Common fragile sites, extremely large genes, neural development and cancer

David I. Smith, Yu Zhu, Sarah McAvoy, Robert Kuhn

Research output: Contribution to journalArticlepeer-review

147 Scopus citations


Common fragile sites (CFSs) are large regions of profound genomic instability found in all individuals. They are biologically significant due to their role in a number of genomic alterations that are frequently found in many different types of cancer. The first CFS to be cloned and characterized was FRA3B, the most active CFS in the human genome. Instability within this region extends for over 4.0 Mbs and contained within the center of this CFS is the FHIT gene spanning 1.5 Mbs of genomic sequence. There are frequent deletions and other alterations within this gene in multiple tumor types and the protein encoded by this gene has been demonstrated to function as a tumor suppressor in vitro and in vivo. In spite of this, FHIT is not a traditional mutational target in cancer and many tumors have large intronic deletions without any exonic alterations. There are several other very large genes found within CFS regions including Parkin (1.37 Mbs in FRA6E), GRID2 (1.47 Mbs within 4q22.3), and WWOX (1.11 Mbs within FRA16D). These genes also appear to function as tumor suppressors but are not traditional mutational targets in cancer. Each of these genes is highly conserved and the regions spanning them are CFSs in mice. We have now examined lists of the largest human genes and found forty that span over one megabase. Many of these are derived from chromosomal bands containing CFSs. BACs within these genes are being utilized as FISH probes to determine if these are also CFS genes. Thus far we have identified the following as CFS genes: CNTNAP2 (2.3 Mbs in FRA7I), DMD (2.09 Mbs in FRAXC), LRP1B (1.9 Mbs in FRA2F), CTNNA3 (1.78 Mbs in FRA10D), DAB1 (1.55 Mbs in FRA1B), and IL1RAPL1 (1.36 Mbs in FRAXC). Although, these genes are also not traditional mutational targets in cancer they do exhibit loss of expression in multiple tumor types suggesting that they may also function as tumor suppressors. Many of the large CFS genes are involved in neurological development. Parkin is mutated in autosomal recessive juvenile Parkinsonism and deletions in mice are associated with the mouse mutant Quaking (viable). Spontaneous mouse mutants in GRID2 and DAB1 are associated with Lurcher and Reelin, respectively. In humans, alterations in IL1RAPL1 cause X-linked mental retardation and loss of WWOX is associated with Tau phosphorylation. We propose that the instability-induced alterations in these genes contribute to cancer development in a two-step process. Initial alterations will primarily occur within intronic regions, as these genes are greater than 99% intronic. These are not benign. Instead, they alter the repertoire of transcripts produced from these genes. As cancer progresses deletions will begin to encompass exons resulting in gene inactivation. These two types of alterations occurring in multiple large CFS genes may contribute significantly to the heterogeneity observed in cancer. There are also important potential linkages between normal neurological development and the development of cancer mediated by alterations in these genes.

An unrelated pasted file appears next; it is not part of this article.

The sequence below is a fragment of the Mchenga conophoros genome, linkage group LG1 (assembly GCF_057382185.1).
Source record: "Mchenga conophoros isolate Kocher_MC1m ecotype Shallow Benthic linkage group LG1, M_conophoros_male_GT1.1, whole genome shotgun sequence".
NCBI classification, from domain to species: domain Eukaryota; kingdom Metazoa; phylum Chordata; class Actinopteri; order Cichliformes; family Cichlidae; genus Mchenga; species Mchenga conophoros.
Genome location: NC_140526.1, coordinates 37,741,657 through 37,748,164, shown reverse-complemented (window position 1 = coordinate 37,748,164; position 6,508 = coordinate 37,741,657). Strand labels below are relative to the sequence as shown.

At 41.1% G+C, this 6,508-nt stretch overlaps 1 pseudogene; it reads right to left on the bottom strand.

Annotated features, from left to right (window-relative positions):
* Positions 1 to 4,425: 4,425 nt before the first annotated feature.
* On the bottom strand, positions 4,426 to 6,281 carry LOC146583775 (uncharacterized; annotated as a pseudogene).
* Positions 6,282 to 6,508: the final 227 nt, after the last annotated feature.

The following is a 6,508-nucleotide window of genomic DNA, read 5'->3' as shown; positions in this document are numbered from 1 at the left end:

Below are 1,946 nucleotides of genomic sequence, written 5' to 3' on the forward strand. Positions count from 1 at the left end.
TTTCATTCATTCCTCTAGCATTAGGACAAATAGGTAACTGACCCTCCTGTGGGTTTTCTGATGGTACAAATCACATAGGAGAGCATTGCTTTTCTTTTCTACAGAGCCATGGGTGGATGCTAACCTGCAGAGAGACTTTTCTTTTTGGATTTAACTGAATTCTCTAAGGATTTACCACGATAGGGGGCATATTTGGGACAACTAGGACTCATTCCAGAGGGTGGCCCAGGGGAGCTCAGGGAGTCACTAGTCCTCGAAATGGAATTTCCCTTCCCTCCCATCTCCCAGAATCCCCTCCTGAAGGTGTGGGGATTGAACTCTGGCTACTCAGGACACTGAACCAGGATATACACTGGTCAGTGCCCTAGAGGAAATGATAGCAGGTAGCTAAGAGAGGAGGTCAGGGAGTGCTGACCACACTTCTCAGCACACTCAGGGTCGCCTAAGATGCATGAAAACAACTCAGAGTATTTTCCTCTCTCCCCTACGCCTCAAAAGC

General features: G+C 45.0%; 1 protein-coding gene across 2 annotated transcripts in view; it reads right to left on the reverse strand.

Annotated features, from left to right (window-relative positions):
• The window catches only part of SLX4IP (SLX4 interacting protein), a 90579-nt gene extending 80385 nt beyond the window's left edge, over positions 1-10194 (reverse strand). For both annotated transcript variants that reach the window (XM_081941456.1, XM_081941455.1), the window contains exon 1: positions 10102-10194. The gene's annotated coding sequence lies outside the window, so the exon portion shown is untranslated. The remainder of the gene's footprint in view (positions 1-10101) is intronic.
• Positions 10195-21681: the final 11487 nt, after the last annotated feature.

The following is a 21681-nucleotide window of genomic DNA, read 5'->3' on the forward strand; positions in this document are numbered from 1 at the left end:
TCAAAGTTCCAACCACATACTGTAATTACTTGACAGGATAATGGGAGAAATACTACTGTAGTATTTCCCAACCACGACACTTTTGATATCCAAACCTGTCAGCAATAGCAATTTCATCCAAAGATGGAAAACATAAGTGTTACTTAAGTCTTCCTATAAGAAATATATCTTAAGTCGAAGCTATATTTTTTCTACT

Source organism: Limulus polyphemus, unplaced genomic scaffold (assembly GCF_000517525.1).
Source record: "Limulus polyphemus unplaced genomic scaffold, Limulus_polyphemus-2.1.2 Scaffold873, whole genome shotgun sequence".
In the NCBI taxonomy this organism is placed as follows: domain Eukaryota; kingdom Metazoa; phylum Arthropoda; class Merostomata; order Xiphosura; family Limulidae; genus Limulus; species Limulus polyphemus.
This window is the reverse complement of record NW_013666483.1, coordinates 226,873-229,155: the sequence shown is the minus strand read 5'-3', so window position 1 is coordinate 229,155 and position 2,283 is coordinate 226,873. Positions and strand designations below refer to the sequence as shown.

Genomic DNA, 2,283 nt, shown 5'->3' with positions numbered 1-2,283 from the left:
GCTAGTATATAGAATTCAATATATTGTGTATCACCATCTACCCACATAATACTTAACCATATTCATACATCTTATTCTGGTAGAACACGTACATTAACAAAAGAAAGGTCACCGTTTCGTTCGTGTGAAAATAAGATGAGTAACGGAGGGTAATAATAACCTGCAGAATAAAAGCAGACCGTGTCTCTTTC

Original languageEnglish (US)
Pages (from-to)48-57
Number of pages10
JournalCancer Letters
Issue number1
StatePublished - Jan 28 2006


  • Cancer
  • Common fragile sites
  • Genes

ASJC Scopus subject areas

  • Oncology
  • Cancer Research


Dive into the research topics of 'Common fragile sites, extremely large genes, neural development and cancer'. Together they form a unique fingerprint.

Cite this